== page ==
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Elvis Presley estate
After Elvis' death at Graceland on August 16, 1977, his will appointed his father, Vernon Presley, executor and trustee. His fortune had dwindled to $5 million.The beneficiaries of the trust were Vernon, Elvis' grandmother Minnie Mae Presley, and his nine-year-old daughter Lisa Marie Presley, whose inheritance was to be held in trust until her 25th birthday.After Vernon's death in 1979, Elvis' ex-wife Priscilla Presley was named as one of three trustees in his will; the others being the National Bank of Commerce in Memphis, and Joseph Hanks, who had been Elvis and Vernon's accountant.With Minnie Mae's passing in 1980, Lisa Marie became the only surviving beneficiary named in Elvis's will.
On her 25th birthday in 1993, Lisa Marie inherited Elvis' estate, which, thanks largely to the stewardship of her mother, Priscilla, had grown to an estimated $100 million.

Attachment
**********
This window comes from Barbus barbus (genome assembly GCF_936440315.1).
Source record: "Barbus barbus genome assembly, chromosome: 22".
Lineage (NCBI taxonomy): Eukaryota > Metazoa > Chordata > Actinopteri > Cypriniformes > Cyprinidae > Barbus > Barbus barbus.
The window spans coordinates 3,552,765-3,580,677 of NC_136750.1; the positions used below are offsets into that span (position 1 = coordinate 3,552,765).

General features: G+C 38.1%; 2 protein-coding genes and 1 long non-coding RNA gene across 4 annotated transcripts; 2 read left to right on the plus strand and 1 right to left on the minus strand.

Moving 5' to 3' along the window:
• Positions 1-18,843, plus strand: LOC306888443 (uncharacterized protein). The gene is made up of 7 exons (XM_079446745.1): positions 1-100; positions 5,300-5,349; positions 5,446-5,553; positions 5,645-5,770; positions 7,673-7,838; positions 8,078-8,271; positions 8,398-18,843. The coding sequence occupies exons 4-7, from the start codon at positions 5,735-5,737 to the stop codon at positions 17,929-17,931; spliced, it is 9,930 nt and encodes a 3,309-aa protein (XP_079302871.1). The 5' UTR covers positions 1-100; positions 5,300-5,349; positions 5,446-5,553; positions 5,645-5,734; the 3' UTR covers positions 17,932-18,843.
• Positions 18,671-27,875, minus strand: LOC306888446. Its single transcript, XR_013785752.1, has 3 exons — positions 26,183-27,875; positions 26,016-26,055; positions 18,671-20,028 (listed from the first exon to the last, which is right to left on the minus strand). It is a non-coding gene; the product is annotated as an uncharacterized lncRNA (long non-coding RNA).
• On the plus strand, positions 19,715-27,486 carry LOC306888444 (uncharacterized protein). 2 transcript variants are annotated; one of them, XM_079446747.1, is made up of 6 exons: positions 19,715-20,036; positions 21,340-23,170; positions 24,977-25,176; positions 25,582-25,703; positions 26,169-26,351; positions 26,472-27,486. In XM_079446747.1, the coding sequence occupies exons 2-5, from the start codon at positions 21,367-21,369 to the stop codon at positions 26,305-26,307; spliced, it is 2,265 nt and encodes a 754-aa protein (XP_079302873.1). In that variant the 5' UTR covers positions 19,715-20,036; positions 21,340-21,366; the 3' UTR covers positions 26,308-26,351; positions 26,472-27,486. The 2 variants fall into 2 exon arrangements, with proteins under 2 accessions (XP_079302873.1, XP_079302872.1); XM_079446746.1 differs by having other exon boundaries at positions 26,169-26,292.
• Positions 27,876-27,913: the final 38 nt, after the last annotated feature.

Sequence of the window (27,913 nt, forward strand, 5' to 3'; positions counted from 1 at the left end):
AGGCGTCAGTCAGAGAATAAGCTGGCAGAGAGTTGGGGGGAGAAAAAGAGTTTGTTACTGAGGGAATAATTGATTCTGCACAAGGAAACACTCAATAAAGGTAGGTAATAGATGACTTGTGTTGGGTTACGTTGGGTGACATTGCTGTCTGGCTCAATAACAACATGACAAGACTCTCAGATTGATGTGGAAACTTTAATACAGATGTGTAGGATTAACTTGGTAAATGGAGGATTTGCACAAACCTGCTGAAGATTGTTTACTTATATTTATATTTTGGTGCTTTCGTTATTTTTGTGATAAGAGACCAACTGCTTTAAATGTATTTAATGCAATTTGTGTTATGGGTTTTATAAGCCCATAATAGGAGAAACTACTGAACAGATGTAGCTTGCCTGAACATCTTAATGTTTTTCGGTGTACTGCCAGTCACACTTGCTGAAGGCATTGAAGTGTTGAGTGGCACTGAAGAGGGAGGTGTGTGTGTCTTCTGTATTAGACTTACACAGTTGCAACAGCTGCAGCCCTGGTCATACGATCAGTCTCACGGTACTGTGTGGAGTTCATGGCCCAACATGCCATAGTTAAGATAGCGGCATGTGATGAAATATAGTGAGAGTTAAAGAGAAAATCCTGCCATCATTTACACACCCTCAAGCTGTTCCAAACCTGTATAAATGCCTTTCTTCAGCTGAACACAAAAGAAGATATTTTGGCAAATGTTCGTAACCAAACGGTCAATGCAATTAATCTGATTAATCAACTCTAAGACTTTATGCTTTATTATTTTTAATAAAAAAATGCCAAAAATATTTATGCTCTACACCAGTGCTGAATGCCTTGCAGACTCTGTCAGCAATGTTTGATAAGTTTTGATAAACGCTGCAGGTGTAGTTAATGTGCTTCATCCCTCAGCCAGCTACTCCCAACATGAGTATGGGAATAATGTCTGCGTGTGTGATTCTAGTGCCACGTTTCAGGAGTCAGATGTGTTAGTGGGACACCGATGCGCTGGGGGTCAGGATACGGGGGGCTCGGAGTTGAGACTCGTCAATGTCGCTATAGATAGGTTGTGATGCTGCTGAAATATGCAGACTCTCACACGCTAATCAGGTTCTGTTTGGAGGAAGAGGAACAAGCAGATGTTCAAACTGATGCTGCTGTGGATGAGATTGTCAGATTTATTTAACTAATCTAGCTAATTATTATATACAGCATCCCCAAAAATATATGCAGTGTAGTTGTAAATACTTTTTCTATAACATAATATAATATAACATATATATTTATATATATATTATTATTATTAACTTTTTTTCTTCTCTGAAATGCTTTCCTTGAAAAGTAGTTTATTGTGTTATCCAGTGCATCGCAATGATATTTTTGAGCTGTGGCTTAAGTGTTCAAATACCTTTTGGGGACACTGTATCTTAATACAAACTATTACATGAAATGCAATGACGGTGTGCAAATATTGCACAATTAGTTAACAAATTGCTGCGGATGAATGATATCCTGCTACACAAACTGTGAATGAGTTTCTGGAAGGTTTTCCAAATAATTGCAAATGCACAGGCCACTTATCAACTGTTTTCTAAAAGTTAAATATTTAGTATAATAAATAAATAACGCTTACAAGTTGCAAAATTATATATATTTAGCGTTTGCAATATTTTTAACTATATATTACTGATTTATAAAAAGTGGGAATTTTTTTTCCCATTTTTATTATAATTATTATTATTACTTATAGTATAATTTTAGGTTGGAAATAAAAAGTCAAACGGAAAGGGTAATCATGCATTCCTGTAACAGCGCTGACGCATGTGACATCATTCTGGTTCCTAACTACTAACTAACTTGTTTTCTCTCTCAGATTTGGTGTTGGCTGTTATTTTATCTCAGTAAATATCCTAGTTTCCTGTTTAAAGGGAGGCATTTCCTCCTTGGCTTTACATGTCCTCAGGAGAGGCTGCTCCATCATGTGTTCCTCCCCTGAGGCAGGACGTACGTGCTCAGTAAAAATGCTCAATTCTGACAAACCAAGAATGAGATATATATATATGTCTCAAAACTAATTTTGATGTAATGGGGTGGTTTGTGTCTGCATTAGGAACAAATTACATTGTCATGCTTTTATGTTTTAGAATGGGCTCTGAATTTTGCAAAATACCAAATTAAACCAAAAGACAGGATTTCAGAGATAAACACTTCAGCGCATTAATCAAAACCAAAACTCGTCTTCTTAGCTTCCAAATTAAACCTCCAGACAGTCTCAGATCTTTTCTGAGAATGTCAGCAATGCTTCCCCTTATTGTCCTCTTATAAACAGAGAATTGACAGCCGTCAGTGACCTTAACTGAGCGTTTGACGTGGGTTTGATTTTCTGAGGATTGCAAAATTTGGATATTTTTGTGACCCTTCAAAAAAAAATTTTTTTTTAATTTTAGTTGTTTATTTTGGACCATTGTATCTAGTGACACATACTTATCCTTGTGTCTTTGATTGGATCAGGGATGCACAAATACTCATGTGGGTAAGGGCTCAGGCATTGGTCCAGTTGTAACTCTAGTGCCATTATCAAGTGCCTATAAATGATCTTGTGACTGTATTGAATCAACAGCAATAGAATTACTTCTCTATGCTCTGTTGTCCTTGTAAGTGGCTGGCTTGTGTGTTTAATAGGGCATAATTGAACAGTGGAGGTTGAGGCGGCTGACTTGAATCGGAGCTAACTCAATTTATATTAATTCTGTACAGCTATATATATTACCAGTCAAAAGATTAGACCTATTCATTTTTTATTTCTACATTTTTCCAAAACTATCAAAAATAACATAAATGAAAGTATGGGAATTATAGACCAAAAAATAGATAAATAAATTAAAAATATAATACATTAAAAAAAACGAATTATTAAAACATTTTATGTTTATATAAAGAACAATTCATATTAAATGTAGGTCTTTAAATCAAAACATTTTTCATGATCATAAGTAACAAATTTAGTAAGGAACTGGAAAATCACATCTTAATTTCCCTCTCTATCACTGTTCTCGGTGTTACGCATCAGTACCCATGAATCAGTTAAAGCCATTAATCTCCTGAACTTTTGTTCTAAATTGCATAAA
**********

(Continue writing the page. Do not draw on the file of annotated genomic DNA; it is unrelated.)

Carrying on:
In 1998, Lisa became more closely involved with the management team of the Elvis Presley Trust and its business entity, Elvis Presley Enterprises, Inc. (EPE). She was owner and Chairman of the Board until February 2005, when she sold 85% of the estate's business holdings to CKX, Inc., excluding Graceland itself and the property within it.
"Elvis Through His Daughter's Eyes" exhibit
In February 2012, Lisa Marie Presley opened a new exhibit, "Elvis ... Through His Daughter's Eyes". It is now included in the Graceland VIP Tour, and features 200 items assembled by Lisa Marie and the Graceland Archives team.
The personal exhibit looks at Lisa Marie's experience of growing up with a famous father. Home movies, toys and rarely seen family mementos are among the many items on display
Aircraft "Lisa Marie"
In November 1975, her father named one of his private aircraft, a converted Convair 880 jet (original passenger capacity: 100), after her. Elvis spent upwards of $1,000,000 refurbishing it to use as his main transport while on tour.The "Lisa Marie" and one of Elvis' other planes, "Hound Dog II", are currently on exhibit at the Graceland mansion museum of Elvis Presley in Memphis, Tennessee.In January 2015 it was reported that both planes were for sale.They are no longer airworthy but their current undisclosed owner is hoping to gain $10M in total. The buyer has an option to purchase land adjacent to Graceland to exhibit them independently from Graceland.